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This workshop will outline a clinical reasoning process for the analysis and training of walking after stroke

Workshop format

This workshop will be presented over 2 x 4-hr sessions and will be run via Zoom from 6pm to 10pm Sydney, Australia time.

Participants will be asked to complete homework before each session.

Target audience:

Physiotherapists, occupational therapists and exercise physiologists who work with people with neurological conditions and/or older people in inpatient, outpatient or community settings, in private or public settings.

Learning outcomes

At the completion of this workshop, participants should be able to;

  • Explain the kinematics and kinetics of walking
  • Identify common kinematic deviations seen in people with stroke during walking
  • Discuss potential impairments that can contribute to common kinematic deviations seen in people with stroke during walking
  • Describe evidence-based training strategies to address the common kinematic deviations seen in people with stroke when walking

Workshop content

The homework for Session 1 includes watching recorded lectures about the biomechanics of walking, the contribution of impairments post-stroke to walking problems, and optional content on the biomechanics of the trunk, spasticity after stroke and strength after stroke.

Session 1 covers the following content:

• consolidation of walking biomechanics

• video analysis

• prioritising kinematic deviations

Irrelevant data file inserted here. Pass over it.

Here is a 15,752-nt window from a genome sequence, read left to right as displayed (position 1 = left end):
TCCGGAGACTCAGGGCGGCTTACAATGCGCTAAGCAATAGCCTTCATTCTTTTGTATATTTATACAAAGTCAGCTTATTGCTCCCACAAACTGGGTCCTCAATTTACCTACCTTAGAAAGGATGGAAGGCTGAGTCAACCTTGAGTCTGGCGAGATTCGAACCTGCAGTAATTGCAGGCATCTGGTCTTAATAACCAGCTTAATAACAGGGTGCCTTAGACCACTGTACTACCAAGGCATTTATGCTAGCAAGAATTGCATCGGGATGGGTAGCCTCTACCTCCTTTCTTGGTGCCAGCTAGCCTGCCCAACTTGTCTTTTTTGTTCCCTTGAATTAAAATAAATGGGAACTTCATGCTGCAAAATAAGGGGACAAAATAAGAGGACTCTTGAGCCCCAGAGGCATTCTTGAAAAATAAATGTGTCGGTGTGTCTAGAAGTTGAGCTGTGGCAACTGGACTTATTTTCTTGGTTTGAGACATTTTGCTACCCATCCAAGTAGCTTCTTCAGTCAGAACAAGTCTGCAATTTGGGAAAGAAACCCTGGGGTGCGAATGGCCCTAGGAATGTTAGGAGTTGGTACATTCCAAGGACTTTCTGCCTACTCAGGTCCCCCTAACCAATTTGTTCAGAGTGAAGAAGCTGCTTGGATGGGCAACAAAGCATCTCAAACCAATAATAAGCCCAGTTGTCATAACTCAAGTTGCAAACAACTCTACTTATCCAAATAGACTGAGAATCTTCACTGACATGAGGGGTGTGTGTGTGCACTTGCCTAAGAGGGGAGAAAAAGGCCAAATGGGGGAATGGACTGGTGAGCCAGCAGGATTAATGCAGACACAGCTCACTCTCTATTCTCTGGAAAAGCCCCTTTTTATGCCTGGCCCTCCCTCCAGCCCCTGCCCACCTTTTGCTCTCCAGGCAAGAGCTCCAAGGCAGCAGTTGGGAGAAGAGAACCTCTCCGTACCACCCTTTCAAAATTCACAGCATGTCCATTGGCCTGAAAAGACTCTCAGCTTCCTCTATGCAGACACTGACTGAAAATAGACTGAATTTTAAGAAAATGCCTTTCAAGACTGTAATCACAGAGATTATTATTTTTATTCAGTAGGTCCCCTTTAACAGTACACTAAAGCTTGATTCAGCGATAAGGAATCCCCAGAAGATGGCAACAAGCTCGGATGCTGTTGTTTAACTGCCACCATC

• listing potential impairments

• Identifying strategies for testing the contribution of impairments to kinematic deviations

The homework for Session 2 includes recorded lecture content on evidence-based training of walking after stroke. Attendees will be asked to prepare a case study of a stroke survivor’s walking, with identification and prioritisation of the kinematic deviations, description of the testing strategies used and conclusions about priorities for training.

Session 2 contains:

  • Presentation of case studies
  • Features of effective training:
  1. Delivery of practice
  2. Amounts of practice
  3. Progression of practice
  4. Measurement
  5. Application of principles of effective training to case studies


Karl Schurr – Karl is a physiotherapy clinician, researcher and educator. He has over 30+ years’ experience in stroke, brain injury and aged care rehabilitation in Australia and the UK.Research and publications: Karl has published 27 peer reviewed journal articles and been awarded over $1 million in research funding. His research focuses on methods to increase exercise intensity, dosage, and evaluating the effectiveness of rehabilitation interventions for stroke survivors and older people.

Dr Simone Dorsch – Simone is a physiotherapy clinician, researcher and educator. She has 20+ years experience in stroke, brain injury and aged care rehabilitation. Simone is a senior lecturer at the Australian Catholic University in North Sydney.Research and publications: Simone has published many peer reviewed journal articles. Her research focuses on the relationship between loss of strength and activity limitations and strategies to increase amounts of practice in rehabilitation